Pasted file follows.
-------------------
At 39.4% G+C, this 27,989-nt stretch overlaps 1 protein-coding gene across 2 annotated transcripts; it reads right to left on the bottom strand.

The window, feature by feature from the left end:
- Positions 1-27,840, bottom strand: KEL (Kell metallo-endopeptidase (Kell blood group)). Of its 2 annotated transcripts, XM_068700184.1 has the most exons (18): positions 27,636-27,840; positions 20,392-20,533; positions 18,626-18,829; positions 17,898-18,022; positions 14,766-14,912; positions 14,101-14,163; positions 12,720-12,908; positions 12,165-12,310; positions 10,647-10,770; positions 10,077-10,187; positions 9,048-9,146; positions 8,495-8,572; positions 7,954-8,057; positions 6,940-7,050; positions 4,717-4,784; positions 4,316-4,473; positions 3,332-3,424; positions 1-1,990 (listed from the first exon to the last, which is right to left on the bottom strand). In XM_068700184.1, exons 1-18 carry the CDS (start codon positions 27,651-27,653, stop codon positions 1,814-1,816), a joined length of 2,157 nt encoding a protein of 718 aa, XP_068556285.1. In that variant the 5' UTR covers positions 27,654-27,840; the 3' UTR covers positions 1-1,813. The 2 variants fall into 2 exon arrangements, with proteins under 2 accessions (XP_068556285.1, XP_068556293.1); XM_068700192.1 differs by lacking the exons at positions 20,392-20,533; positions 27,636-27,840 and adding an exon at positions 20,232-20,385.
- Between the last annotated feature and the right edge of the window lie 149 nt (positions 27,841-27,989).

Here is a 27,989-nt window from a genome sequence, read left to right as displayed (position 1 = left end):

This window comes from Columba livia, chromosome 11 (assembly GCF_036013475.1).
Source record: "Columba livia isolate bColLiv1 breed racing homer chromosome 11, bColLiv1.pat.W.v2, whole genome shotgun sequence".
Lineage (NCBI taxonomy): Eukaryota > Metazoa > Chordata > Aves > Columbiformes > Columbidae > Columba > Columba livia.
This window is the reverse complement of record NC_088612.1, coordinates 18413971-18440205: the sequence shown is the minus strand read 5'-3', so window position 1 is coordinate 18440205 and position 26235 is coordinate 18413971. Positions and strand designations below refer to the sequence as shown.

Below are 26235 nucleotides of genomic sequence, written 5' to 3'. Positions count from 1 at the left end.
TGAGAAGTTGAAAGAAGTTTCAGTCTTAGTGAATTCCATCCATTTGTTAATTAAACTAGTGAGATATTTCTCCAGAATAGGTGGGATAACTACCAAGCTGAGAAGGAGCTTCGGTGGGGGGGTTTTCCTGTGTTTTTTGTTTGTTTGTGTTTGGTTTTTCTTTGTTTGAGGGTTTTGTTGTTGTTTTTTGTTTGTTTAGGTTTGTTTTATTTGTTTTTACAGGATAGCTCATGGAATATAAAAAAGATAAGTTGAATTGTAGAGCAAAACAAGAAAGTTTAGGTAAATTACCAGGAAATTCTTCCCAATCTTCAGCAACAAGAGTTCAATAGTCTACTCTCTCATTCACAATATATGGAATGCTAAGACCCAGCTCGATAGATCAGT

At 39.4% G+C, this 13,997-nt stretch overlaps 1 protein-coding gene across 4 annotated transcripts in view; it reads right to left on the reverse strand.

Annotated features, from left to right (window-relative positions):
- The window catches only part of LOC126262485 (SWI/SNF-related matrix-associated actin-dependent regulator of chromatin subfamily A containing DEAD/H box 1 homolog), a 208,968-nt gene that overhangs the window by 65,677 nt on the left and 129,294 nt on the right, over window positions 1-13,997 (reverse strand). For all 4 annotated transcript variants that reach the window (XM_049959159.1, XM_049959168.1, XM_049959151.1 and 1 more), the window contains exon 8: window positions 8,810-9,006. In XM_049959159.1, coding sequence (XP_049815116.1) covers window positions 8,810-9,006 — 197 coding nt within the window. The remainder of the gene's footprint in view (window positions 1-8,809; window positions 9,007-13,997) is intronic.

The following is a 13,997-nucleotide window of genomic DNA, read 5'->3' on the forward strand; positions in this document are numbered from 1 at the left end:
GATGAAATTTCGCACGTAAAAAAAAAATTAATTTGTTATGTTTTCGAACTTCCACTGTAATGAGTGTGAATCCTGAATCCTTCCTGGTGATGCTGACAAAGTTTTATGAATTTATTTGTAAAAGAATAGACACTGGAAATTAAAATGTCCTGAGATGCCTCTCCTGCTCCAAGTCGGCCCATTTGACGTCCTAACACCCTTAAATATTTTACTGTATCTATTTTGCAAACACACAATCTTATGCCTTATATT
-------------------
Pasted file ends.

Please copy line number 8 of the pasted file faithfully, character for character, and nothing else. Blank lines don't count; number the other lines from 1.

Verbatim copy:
Lineage (NCBI taxonomy): Eukaryota > Metazoa > Chordata > Aves > Columbiformes > Columbidae > Columba > Columba livia.